I mean, what if the debt wasn't serious? What if the explosion of its amount all over the world since the coronavirus crisis had no harmful consequences? What if we could even get rid of some of it without incurring any damage? This is the little tune we hear from those who want more and more public spending, who believe that only public spending can get us out of the rut, that we have to keep printing money. The Keynesians are fighting back.

A first argument is that public debts will never be repaid anyway, because they are in fact "rolled over": as soon as one bond matures, it is repaid by another issued at the same time. The debt is constantly being projected into the future and, as Keynes said - "in the long run we will all be dead" - so why bother.

The other argument is that a part of it, the part held by central banks, could be painlessly removed. Indeed, in the context of their asset purchase programs (QE), central banks hold government debt, so why not simply erase it? Just as it is impossible to cancel the public debt held by economic agents without putting them in serious difficulty (individuals through life insurance, insurers, banks), and expose themselves to retaliatory measures from foreign countries holding them, so removing a debt from a central bank's balance sheet would be a simple accounting operation without direct consequences. For example, the Banque de France holds 20% of government debt and then, with the stroke of a pen, this amount disappears, as if by magic.

I mean, there would still be a consequence: the central bank would record a massive loss as a result of this hole in its balance sheet, which would require a recapitalization by its sole shareholder... which is none other than the government. A clean deal after all. But the Keynesians do not stop at this detail ("let's pretend", "the central bank bails itself out with its money printing press"), and let's admit that it works.

One thing to remember is that when a creditor and a debtor agree to write off a debt, the creditor incurs a loss and the amount of money in the economy remains constant. But in the case of the central bank and its government, the central bank has created money to acquire Treasury bills, and if the debt is cancelled, the money created on that occasion is not cancelled, but continues to circulate. The money supply is therefore increasing at an accelerated rate and this will one day result in a very specific tax: inflation. This is the penalty.

"But there's no more inflation today, stop scaring us!" the Keynesians reply. On consumer goods, certainly, thanks to international competition (but questioned everywhere with the will to relocate...). However, price increases have been present for a long time on real estate, and it seriously affects the purchasing power of households. It comes on energy, particularly in Europe, following the enormous costs of the "energy transition". Maybe soon on food with the health standards.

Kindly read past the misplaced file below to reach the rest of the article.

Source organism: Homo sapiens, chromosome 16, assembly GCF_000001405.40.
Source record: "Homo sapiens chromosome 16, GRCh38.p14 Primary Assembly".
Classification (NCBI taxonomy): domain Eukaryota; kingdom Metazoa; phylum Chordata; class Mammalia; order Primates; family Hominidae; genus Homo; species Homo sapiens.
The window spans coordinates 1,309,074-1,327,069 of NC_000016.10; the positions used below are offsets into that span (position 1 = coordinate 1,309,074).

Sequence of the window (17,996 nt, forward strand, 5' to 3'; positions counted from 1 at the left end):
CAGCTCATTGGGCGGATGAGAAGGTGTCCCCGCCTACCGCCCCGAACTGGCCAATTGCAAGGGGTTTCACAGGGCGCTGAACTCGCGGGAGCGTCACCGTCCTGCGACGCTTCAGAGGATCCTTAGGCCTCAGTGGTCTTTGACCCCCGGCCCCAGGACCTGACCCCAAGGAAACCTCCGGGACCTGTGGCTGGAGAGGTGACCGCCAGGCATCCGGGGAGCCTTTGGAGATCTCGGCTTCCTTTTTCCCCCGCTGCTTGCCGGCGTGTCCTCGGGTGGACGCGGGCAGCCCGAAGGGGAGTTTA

But above all, this excess of money creation, this money created without any real counterpart, will be translated into inflation in one way or another; it is illusory to escape from it, as history shows, as well as recent times (Yugoslavia, Zimbabwe, Venezuela). The central banks seem to be preparing for this, one of the members of the Board of Governors of the Federal Reserve recently declared that he wanted to abandon the strict objective of 2% inflation per year (Reuters). 2% annual inflation is not, however, the "price stability" that central banks boast about. This figure already means a doubling of prices in 35 years (less than the length of a career), but this constraint is still too strong for them...

Moreover, inflation depends not only on the amount of excess money, but also on the speed at which it circulates. It has been falling steadily for years and has compensated for this increase in stock, but for how much longer? The speed at which money circulates depends essentially on psychological factors, which are difficult to formalize. At the slightest mistrust of money or the banking system, it explodes, and so do prices. Keynesians play with fire, and unfortunately they have the ear of the people in power. Basically, how can we believe that manipulating money can promote growth? Only work, innovation and trade can create wealth, and money must be stable and independent of political power. It's oil on the wheels, nothing more, but who still defends this discourse? Faced with this threatening context, those who are far-sighted will return to gold, the currency that is nobody's debt.